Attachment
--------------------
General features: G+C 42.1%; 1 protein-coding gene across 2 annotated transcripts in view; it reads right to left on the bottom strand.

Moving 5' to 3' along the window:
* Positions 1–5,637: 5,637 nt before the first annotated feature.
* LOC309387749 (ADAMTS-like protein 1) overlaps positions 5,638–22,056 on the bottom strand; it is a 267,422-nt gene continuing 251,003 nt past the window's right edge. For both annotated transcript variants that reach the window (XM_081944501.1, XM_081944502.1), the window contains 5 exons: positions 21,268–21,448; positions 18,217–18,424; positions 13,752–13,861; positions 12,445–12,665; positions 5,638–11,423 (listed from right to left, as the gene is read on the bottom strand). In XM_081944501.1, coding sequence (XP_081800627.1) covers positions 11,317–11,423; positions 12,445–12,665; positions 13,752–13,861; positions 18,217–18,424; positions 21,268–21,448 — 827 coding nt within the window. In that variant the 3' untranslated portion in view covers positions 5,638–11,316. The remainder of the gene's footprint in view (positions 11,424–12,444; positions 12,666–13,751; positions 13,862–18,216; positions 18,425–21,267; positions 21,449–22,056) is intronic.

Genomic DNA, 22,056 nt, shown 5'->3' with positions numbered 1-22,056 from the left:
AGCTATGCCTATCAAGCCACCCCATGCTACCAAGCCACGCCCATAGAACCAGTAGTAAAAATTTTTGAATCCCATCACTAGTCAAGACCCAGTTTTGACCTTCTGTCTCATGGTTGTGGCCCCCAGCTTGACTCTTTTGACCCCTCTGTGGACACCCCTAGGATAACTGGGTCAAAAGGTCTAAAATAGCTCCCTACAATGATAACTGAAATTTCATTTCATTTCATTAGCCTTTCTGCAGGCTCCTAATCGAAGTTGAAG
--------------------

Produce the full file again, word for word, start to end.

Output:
General features: G+C 42.1%; 1 protein-coding gene across 2 annotated transcripts in view; it reads right to left on the bottom strand.

Moving 5' to 3' along the window:
* Positions 1–5,637: 5,637 nt before the first annotated feature.
* LOC309387749 (ADAMTS-like protein 1) overlaps positions 5,638–22,056 on the bottom strand; it is a 267,422-nt gene continuing 251,003 nt past the window's right edge. For both annotated transcript variants that reach the window (XM_081944501.1, XM_081944502.1), the window contains 5 exons: positions 21,268–21,448; positions 18,217–18,424; positions 13,752–13,861; positions 12,445–12,665; positions 5,638–11,423 (listed from right to left, as the gene is read on the bottom strand). In XM_081944501.1, coding sequence (XP_081800627.1) covers positions 11,317–11,423; positions 12,445–12,665; positions 13,752–13,861; positions 18,217–18,424; positions 21,268–21,448 — 827 coding nt within the window. In that variant the 3' untranslated portion in view covers positions 5,638–11,316. The remainder of the gene's footprint in view (positions 11,424–12,444; positions 12,666–13,751; positions 13,862–18,216; positions 18,425–21,267; positions 21,449–22,056) is intronic.

Genomic DNA, 22,056 nt, shown 5'->3' with positions numbered 1-22,056 from the left:
AGCTATGCCTATCAAGCCACCCCATGCTACCAAGCCACGCCCATAGAACCAGTAGTAAAAATTTTTGAATCCCATCACTAGTCAAGACCCAGTTTTGACCTTCTGTCTCATGGTTGTGGCCCCCAGCTTGACTCTTTTGACCCCTCTGTGGACACCCCTAGGATAACTGGGTCAAAAGGTCTAAAATAGCTCCCTACAATGATAACTGAAATTTCATTTCATTTCATTAGCCTTTCTGCAGGCTCCTAATCGAAGTTGAAG